Tag Archives: Toni Collette

A cool night out at the TriBeca Film Festival. Brian Williams raps again, brilliantly. A harrowing tale of a major leaguer’s journey from Cuba.


So with Yet To Be Named Baby Lewis due to arrive in our apartment this September, my wife and I are trying to get as many fun, new, New York City experiences under our belts before our lives get turned upside down and we no longer have time for anything except diapers, formula, and not sleeping.

The TriBeca Film Festival is something we’d both always wanted to check out; started by Robert DeNiro about 15 years ago, it brings together an eclectic mix of indie films, bigger-budget flicks, and killer documentaries over a two-week span in a hip neighborhood in Manhattan.

After perusing the schedules of more than 50 movies and getting shut out of tickets for a few we really liked, we went out Monday night to see a new Toni Collette comedy/drama called “Lucky Them.”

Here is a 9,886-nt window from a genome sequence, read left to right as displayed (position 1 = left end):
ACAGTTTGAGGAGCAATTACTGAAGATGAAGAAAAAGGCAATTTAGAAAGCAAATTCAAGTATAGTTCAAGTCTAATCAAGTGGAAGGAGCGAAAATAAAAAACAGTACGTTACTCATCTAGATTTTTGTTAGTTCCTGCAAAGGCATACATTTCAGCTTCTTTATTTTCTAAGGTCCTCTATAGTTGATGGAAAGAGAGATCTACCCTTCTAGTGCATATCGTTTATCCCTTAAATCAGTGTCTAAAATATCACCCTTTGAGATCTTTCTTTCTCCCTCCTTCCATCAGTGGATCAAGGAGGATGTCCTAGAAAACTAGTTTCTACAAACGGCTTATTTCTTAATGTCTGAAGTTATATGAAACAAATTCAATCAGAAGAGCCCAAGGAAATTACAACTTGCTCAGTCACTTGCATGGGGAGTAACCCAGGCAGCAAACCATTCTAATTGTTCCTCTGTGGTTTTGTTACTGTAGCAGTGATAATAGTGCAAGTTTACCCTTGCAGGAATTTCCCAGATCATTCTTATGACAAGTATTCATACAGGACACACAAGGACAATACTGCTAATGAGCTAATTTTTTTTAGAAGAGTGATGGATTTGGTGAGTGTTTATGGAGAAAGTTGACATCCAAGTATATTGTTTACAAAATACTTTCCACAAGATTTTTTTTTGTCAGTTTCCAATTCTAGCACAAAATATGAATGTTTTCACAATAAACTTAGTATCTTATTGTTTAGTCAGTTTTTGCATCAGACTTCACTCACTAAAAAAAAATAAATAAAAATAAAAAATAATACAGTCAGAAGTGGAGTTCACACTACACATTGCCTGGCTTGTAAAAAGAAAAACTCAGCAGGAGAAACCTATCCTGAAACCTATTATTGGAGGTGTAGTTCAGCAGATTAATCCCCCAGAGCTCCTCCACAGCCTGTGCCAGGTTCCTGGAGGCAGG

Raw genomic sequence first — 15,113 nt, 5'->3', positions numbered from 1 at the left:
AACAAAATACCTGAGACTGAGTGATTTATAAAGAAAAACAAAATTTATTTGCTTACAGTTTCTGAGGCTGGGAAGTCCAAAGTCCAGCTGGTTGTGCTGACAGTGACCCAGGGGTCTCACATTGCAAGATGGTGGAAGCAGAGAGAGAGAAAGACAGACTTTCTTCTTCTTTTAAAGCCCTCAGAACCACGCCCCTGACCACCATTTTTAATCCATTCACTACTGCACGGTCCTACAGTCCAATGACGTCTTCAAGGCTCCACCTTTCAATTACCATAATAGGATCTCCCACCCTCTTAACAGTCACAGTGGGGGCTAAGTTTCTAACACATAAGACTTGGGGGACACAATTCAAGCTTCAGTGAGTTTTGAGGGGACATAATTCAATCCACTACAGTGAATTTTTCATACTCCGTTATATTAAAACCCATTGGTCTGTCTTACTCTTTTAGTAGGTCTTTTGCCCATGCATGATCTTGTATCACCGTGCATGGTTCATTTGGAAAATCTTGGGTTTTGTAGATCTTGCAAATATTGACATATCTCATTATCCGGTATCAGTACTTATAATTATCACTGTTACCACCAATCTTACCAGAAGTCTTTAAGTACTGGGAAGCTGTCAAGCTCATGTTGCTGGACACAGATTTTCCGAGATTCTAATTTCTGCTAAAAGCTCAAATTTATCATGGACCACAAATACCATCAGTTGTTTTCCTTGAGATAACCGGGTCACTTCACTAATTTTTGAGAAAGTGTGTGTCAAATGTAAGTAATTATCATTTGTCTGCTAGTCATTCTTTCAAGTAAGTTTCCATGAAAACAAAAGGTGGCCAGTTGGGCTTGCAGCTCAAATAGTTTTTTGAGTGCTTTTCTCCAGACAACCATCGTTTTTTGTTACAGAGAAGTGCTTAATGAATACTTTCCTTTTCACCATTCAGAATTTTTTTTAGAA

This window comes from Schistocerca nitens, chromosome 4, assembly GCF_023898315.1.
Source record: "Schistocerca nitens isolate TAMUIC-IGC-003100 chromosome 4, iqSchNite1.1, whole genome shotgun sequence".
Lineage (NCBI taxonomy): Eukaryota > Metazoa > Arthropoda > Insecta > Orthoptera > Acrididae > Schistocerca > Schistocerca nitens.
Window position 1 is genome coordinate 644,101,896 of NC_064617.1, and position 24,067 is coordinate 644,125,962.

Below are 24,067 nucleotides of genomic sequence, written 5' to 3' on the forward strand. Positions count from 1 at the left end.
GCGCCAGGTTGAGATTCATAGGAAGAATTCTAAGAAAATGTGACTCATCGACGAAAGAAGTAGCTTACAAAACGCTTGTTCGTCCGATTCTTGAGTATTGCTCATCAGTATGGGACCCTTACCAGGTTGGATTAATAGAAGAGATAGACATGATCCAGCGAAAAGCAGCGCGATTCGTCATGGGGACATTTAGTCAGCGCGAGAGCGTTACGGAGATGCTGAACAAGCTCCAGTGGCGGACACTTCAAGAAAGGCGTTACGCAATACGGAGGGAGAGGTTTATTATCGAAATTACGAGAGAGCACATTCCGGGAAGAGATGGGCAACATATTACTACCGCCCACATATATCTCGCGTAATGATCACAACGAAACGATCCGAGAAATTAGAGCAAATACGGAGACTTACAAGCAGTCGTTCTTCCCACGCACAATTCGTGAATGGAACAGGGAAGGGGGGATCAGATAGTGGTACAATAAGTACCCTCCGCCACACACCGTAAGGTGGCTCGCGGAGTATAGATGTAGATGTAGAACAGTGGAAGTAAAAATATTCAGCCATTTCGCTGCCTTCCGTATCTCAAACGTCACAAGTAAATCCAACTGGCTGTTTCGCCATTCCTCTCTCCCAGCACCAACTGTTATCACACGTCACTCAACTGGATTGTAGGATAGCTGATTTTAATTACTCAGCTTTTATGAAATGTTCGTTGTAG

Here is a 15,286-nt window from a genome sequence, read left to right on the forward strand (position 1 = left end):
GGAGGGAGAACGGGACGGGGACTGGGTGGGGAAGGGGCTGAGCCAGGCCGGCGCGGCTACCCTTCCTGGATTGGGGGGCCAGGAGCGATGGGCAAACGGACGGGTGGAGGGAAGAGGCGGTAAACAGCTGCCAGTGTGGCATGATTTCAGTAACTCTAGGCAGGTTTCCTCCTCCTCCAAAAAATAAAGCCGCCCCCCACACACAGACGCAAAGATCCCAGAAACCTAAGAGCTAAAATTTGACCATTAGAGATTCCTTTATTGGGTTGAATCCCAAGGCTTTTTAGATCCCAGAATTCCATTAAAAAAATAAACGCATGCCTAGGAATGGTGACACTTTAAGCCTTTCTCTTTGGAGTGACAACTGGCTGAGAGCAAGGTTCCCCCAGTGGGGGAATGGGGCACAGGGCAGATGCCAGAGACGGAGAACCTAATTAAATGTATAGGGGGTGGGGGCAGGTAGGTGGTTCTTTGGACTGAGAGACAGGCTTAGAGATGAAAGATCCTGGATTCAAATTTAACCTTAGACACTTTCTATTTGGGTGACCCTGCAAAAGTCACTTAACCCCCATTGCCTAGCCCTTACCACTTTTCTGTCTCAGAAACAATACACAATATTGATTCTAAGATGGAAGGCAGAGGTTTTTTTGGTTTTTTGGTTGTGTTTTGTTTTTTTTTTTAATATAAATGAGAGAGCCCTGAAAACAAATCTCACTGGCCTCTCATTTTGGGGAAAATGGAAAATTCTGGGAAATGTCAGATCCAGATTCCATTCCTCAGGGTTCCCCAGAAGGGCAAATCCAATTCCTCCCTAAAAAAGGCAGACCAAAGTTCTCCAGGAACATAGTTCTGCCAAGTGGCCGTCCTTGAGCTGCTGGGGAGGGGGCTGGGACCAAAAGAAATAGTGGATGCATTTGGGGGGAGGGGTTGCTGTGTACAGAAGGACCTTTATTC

It was a much different moviegoing experience than usual; first off, we had to wait on line outside for about 20 minutes just to get in, and there was a red carpet and some paparazzi around, taking pics of Collette, Oliver Platt and Thomas Hayden Church, three of the stars of the movie who were present for the screening, and did a short Q and A afterward (love Toni Collette, and happy to report she seemed nice in the Q and A).

The theater itself was enormous, an 1,100 seat auditorium that is usually used for college lecture classes (a dead giveaway was that attached to the arm of our seats were those mini-desks I hated so much in college), and it’s fun seeing a movie that way because at the funny parts, the laughter is so much louder than in a usual theater.

As for the flick itself, it was pretty good; it’s about Collette’s character Ellie, a grizzled Seattle rock journalist who tends to occasionally sleep with the musicians she writes about, and her search for a reclusive ex-musician named Matthew Smith, who was once her lover but suddenly stopped recording music a decade earlier, and basically dropped off the face of the Earth.